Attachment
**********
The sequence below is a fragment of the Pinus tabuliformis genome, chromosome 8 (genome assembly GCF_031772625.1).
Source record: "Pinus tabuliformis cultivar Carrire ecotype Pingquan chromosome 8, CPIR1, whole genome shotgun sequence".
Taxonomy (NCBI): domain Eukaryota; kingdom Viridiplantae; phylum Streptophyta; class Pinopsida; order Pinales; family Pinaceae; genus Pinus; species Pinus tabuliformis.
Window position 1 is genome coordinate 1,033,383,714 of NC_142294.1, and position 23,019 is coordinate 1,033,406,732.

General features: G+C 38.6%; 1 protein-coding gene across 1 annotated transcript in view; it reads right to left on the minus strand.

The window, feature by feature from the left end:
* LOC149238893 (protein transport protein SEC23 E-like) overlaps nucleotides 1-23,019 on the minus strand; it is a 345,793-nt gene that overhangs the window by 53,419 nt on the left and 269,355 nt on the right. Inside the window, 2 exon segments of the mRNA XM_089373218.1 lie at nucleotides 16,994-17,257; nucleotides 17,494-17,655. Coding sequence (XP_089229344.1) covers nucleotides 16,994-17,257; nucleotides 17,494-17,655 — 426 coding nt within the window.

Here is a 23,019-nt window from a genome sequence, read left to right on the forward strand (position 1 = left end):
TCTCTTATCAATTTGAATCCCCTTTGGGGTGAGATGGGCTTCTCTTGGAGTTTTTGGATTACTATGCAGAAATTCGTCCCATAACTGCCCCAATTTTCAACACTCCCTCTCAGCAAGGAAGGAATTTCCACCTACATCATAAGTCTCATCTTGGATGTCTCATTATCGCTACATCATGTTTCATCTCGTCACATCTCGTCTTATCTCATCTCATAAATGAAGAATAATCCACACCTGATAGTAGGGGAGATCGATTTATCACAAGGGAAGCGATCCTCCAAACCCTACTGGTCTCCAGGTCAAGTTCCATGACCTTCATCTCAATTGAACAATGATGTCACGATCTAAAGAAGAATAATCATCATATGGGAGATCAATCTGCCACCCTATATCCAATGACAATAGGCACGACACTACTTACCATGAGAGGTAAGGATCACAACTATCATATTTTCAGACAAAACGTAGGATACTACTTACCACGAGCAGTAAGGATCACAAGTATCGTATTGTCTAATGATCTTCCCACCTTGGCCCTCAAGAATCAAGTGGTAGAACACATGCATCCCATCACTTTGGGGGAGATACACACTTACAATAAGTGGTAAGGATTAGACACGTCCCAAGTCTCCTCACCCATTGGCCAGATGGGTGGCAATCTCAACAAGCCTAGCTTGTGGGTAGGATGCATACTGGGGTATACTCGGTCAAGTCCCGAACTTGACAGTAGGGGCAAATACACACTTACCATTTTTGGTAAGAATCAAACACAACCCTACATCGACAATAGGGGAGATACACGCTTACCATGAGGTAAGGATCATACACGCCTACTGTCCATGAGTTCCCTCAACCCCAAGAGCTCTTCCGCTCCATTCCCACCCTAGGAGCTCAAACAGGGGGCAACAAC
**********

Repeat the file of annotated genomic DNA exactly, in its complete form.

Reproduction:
The sequence below is a fragment of the Pinus tabuliformis genome, chromosome 8 (genome assembly GCF_031772625.1).
Source record: "Pinus tabuliformis cultivar Carrire ecotype Pingquan chromosome 8, CPIR1, whole genome shotgun sequence".
Taxonomy (NCBI): domain Eukaryota; kingdom Viridiplantae; phylum Streptophyta; class Pinopsida; order Pinales; family Pinaceae; genus Pinus; species Pinus tabuliformis.
Window position 1 is genome coordinate 1,033,383,714 of NC_142294.1, and position 23,019 is coordinate 1,033,406,732.

General features: G+C 38.6%; 1 protein-coding gene across 1 annotated transcript in view; it reads right to left on the minus strand.

The window, feature by feature from the left end:
* LOC149238893 (protein transport protein SEC23 E-like) overlaps nucleotides 1-23,019 on the minus strand; it is a 345,793-nt gene that overhangs the window by 53,419 nt on the left and 269,355 nt on the right. Inside the window, 2 exon segments of the mRNA XM_089373218.1 lie at nucleotides 16,994-17,257; nucleotides 17,494-17,655. Coding sequence (XP_089229344.1) covers nucleotides 16,994-17,257; nucleotides 17,494-17,655 — 426 coding nt within the window.

Here is a 23,019-nt window from a genome sequence, read left to right on the forward strand (position 1 = left end):
TCTCTTATCAATTTGAATCCCCTTTGGGGTGAGATGGGCTTCTCTTGGAGTTTTTGGATTACTATGCAGAAATTCGTCCCATAACTGCCCCAATTTTCAACACTCCCTCTCAGCAAGGAAGGAATTTCCACCTACATCATAAGTCTCATCTTGGATGTCTCATTATCGCTACATCATGTTTCATCTCGTCACATCTCGTCTTATCTCATCTCATAAATGAAGAATAATCCACACCTGATAGTAGGGGAGATCGATTTATCACAAGGGAAGCGATCCTCCAAACCCTACTGGTCTCCAGGTCAAGTTCCATGACCTTCATCTCAATTGAACAATGATGTCACGATCTAAAGAAGAATAATCATCATATGGGAGATCAATCTGCCACCCTATATCCAATGACAATAGGCACGACACTACTTACCATGAGAGGTAAGGATCACAACTATCATATTTTCAGACAAAACGTAGGATACTACTTACCACGAGCAGTAAGGATCACAAGTATCGTATTGTCTAATGATCTTCCCACCTTGGCCCTCAAGAATCAAGTGGTAGAACACATGCATCCCATCACTTTGGGGGAGATACACACTTACAATAAGTGGTAAGGATTAGACACGTCCCAAGTCTCCTCACCCATTGGCCAGATGGGTGGCAATCTCAACAAGCCTAGCTTGTGGGTAGGATGCATACTGGGGTATACTCGGTCAAGTCCCGAACTTGACAGTAGGGGCAAATACACACTTACCATTTTTGGTAAGAATCAAACACAACCCTACATCGACAATAGGGGAGATACACGCTTACCATGAGGTAAGGATCATACACGCCTACTGTCCATGAGTTCCCTCAACCCCAAGAGCTCTTCCGCTCCATTCCCACCCTAGGAGCTCAAACAGGGGGCAACAAC